IN THIS ARTICLE
- Main GST free products and services
- Exports of goods
- Other exports
- Sale of a business as a going concern
- Cars, car parts and leasing
Main GST free products and services
Most basic foods, some education courses and some medical, health and care products and services are GST free, often referred to as exempt from GST.
Things that are GST free include:
- most basic food
- some education courses, course materials and related excursions or field trips
- some medical, health and care services
- some menstrual products
- some medical aids and appliances
- some medicines
- some childcare services
- some religious services and charitable activities
- supplies of accommodation and meals to residents of retirement villages by certain operators
- cars for disabled people to use, when certain requirements are met
- water, sewerage and drainage
- international transport and related matters
- precious metals
- sales through duty-free shops
- grants of land by government
- international mail
- sales of businesses as going concerns
- some telecommunications supplies
- eligible emissions units.
- GST food list
- GST Rulings and Determinations
Exports of goods
Exported goods are GST free if they are exported from Australia within 60 days of one of the following, whichever occurs first:
- the supplier receives any payment for the goods
- the supplier issues an invoice for the goods.
In the case of goods paid for by instalments, the payment or invoice must be for the final instalment.
Suppliers can apply to us to extend the 60-day period.
Other exports generally include supplies of things other than goods for consumption outside Australia, such as:
- various rights
- other professional services.
A supply of a service is usually GST free if the recipient of the service is outside Australia.
There are specific rules that determine if the supply is GST free.
- GSTR 2019/1 Goods and services tax: supply of anything other than goods or real property connected with the indirect tax zone (Australia)
- GSTR 2018/2 Goods and services tax: supplies of goods connected with the indirect tax zone (Australia)
- GSTR 2002/6 Exports of goods
- GST definitions
Sale of a business as a going concern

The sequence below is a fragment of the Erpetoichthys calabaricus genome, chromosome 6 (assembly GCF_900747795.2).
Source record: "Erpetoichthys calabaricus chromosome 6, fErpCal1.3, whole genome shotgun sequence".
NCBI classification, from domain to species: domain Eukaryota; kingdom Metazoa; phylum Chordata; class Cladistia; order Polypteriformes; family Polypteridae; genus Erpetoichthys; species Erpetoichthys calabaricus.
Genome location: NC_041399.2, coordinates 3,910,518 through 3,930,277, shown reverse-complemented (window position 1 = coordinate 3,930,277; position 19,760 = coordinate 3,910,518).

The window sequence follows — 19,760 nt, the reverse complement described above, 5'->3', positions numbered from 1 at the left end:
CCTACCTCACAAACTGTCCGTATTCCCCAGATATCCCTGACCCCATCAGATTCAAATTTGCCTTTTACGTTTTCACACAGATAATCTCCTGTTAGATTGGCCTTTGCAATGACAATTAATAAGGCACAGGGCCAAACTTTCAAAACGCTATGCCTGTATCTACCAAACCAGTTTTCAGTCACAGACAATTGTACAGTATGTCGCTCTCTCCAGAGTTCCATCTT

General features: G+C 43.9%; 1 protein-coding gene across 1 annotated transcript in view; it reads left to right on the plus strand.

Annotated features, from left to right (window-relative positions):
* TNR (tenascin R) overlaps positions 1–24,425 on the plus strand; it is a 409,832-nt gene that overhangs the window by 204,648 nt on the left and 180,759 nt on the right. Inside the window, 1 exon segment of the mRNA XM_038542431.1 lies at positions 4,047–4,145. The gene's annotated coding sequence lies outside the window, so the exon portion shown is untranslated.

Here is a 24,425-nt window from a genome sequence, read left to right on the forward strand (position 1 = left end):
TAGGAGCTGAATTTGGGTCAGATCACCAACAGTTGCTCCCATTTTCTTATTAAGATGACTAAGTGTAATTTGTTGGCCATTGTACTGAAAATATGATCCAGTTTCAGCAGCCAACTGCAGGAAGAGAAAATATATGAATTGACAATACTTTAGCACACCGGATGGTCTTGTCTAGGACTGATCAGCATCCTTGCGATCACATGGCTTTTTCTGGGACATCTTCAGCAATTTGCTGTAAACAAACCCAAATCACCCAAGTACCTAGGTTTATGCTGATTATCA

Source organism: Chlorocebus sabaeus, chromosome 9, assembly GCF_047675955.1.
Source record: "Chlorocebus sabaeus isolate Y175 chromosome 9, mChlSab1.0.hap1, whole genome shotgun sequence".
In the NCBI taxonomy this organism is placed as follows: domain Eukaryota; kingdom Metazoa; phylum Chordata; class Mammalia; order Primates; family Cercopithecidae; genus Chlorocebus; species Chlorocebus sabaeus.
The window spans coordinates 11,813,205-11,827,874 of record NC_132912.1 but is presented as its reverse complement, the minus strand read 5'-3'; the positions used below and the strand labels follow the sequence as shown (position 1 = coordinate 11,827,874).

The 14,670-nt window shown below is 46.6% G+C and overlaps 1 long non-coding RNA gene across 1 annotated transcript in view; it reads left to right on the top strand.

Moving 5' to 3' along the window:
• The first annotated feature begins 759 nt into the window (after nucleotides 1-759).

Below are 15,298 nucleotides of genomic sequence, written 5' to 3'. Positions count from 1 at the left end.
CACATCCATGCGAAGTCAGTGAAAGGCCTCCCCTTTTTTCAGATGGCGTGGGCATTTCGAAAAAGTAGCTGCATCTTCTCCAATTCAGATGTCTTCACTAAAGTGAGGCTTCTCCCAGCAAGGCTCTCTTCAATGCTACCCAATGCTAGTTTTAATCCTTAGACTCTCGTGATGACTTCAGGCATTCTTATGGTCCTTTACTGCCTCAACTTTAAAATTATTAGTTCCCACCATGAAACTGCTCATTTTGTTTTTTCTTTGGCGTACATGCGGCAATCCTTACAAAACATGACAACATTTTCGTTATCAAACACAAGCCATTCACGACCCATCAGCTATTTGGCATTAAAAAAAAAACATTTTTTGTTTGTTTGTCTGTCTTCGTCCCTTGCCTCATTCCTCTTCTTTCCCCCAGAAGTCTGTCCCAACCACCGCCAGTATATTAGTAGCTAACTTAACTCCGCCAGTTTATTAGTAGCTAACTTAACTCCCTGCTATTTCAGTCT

The sale of a business as a going concern is GST free if all the following apply:
- before the sale, the buyer and seller agree in writing that the sale is of a going concern
- the buyer is registered or required to be registered for GST
- everything necessary for the business to continue operation is supplied to the buyer
- the seller carries on the business until the day it is sold (date of settlement)
- payment is made for the sale.
- Sale of a business as a going concern – supporting information
- GSTR 2002/5 When is a ‘supply of a going concern’ GST free?
- GST definitions
Cars, car parts and leasing
If you are eligible to purchase a car GST free, you are also entitled to:
- lease a car GST free, providing you meet the other conditions relating to intended use
- purchase car parts (such as batteries, tyres and disc brake pads) GST free.
Petrol, oil or accessories such as mudflaps are not GST free.
If you satisfy the eligibility criteria, complete a Declaration for an exemption of GST on a car or car parts and present it to your car or car parts supplier.
An eligible veteran with a disability can also get an approved form from the Department of Veterans’ Affairs to apply for a rebate on the purchase of a motorcycle and motorcycle parts.
If you do not have a declaration for exemption before you purchase your car or car parts, the dealer or supplier may charge you GST. You may be able to get a refund of the GST after you have purchased your car or car parts. However, it is simpler for you if you provide the declaration before you make your purchase. Under tax law, we are unable to provide you with a direct refund of the GST you paid on either your car or car parts.
Find out about